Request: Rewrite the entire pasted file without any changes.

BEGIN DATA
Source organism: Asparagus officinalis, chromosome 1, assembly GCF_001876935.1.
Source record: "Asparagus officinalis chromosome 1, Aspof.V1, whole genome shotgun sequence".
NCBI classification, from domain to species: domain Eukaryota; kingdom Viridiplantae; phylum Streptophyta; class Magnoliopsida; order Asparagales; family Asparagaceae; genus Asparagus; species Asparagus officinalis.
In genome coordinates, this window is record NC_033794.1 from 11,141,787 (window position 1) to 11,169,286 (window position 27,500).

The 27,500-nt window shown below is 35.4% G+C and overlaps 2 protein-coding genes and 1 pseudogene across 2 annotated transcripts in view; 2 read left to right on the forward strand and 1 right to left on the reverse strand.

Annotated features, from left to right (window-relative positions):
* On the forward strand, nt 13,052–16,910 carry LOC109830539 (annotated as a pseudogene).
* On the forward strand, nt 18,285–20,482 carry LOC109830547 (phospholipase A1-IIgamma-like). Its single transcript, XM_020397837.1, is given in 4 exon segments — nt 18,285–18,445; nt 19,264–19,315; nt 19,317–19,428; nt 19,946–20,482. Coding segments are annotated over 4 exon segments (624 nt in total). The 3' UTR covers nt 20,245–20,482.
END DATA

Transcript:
Source organism: Asparagus officinalis, chromosome 1, assembly GCF_001876935.1.
Source record: "Asparagus officinalis chromosome 1, Aspof.V1, whole genome shotgun sequence".
NCBI classification, from domain to species: domain Eukaryota; kingdom Viridiplantae; phylum Streptophyta; class Magnoliopsida; order Asparagales; family Asparagaceae; genus Asparagus; species Asparagus officinalis.
In genome coordinates, this window is record NC_033794.1 from 11,141,787 (window position 1) to 11,169,286 (window position 27,500).

The 27,500-nt window shown below is 35.4% G+C and overlaps 2 protein-coding genes and 1 pseudogene across 2 annotated transcripts in view; 2 read left to right on the forward strand and 1 right to left on the reverse strand.

Annotated features, from left to right (window-relative positions):
* On the forward strand, nt 13,052–16,910 carry LOC109830539 (annotated as a pseudogene).
* On the forward strand, nt 18,285–20,482 carry LOC109830547 (phospholipase A1-IIgamma-like). Its single transcript, XM_020397837.1, is given in 4 exon segments — nt 18,285–18,445; nt 19,264–19,315; nt 19,317–19,428; nt 19,946–20,482. Coding segments are annotated over 4 exon segments (624 nt in total). The 3' UTR covers nt 20,245–20,482.